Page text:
The anti-ageing diet

The figures associated with the anti-ageing market are staggering. The global industry is already estimated to be worth around US$100 billion. Things are not slowing down either. A report titled Anti-Aging Products: A Global Market Report published by Global Industry Analysts, Inc. estimates that the anti-ageing products market will reach US$291.9 billion annually by 2015. There is an ever-increasing interest in holding onto youth and people are prepared to pay to do it. It may disappoint a few salivating marketeers to know, however, that a new study shows you can influence how you age just by what you eat.

For some time, the health benefits of the Mediterranean Diet have been studied and proven. This diet essentially features fruits, vegetables, legumes, olive oil, nuts and whole grains. It is also characterised by moderate consumption of wine, dairy products and poultry with a low consumption of red meat, sweet beverages, creams and pastries.

In this study, 7447 participants took part over a five-year period. They were assigned to one of three intervention diets. Two of the diets were Mediterranean style, either enriched with extra virgin olive oil or mixed nuts. The other group ate a low-fat diet. The subjects were men aged 55-80 years and women aged 60-80 years, who were free of cardiovascular disease but who had either type 2 diabetes or were at risk of coronary heart disease.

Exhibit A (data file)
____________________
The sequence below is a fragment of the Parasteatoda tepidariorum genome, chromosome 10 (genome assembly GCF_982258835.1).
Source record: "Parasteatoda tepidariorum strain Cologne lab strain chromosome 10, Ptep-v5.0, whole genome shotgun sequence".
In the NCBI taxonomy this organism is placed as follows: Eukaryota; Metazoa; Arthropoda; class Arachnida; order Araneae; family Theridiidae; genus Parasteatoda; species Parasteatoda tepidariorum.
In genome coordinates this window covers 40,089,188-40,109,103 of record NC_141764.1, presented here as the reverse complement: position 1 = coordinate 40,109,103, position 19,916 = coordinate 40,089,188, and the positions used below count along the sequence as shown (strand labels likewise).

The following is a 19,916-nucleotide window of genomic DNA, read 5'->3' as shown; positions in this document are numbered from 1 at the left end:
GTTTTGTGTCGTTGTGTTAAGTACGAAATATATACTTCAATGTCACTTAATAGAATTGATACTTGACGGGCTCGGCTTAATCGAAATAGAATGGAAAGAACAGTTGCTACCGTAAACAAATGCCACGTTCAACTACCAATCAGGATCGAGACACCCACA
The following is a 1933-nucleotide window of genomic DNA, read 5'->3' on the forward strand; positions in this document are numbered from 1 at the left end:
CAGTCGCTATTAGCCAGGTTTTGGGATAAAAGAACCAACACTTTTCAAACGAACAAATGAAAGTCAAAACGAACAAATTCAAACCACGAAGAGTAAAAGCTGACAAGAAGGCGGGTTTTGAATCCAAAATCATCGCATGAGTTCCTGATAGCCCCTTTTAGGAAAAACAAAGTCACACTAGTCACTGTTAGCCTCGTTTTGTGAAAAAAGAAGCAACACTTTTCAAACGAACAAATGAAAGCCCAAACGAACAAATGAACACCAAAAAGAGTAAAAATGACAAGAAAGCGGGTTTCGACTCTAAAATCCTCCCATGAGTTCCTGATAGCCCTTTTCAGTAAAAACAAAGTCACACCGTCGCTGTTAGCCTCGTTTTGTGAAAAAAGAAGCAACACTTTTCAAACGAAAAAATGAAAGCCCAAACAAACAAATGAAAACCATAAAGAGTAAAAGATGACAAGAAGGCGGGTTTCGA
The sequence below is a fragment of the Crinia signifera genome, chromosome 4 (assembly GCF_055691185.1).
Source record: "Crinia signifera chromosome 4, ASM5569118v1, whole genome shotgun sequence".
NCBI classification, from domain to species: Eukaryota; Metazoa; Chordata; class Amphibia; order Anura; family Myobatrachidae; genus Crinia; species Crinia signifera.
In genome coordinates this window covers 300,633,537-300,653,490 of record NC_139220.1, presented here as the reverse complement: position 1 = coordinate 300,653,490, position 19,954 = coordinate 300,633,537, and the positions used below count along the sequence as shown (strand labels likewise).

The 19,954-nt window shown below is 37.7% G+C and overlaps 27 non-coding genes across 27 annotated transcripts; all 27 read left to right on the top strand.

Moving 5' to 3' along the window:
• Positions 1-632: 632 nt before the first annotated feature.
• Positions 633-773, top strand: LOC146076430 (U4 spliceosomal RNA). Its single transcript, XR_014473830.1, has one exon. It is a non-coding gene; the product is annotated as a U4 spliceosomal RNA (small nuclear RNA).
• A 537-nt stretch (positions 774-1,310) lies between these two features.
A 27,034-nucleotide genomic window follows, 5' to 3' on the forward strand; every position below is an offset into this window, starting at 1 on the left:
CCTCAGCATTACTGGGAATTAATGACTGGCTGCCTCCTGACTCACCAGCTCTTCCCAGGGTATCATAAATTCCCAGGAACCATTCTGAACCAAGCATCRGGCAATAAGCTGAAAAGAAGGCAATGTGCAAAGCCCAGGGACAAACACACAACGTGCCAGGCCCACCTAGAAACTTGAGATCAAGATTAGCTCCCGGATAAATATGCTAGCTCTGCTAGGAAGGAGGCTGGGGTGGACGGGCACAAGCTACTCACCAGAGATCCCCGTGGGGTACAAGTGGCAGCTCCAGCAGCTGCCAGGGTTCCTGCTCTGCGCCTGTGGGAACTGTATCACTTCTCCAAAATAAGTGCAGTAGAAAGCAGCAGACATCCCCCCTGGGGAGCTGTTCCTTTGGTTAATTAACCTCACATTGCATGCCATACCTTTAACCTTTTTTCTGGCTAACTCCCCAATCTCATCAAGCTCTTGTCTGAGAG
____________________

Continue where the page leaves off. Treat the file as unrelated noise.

The most significant finding of the study was that the Mediterranean style diet led to a reduction in uric acid in the blood. High levels of uric acid are associated with metabolic syndrome, high blood pressure, type 2 diabetes mellitus, kidney disease, gout, and death from heart disease. The better the subjects stuck to the Mediterranean diet, the lower their uric acid levels.

No-one wants to age badly but in the end, the choice is yours. You can spend a fortune lining the pockets of people marketing anti-ageing pills and potions to you, or you can dine on your organically grown vegetables, sipping a glass of red wine with your friends. It’s not such a tough decision really.

Terry Robson

Terry Robson

Terry Robson is the Editor-in-Chief of WellBeing and the Editor of EatWell.

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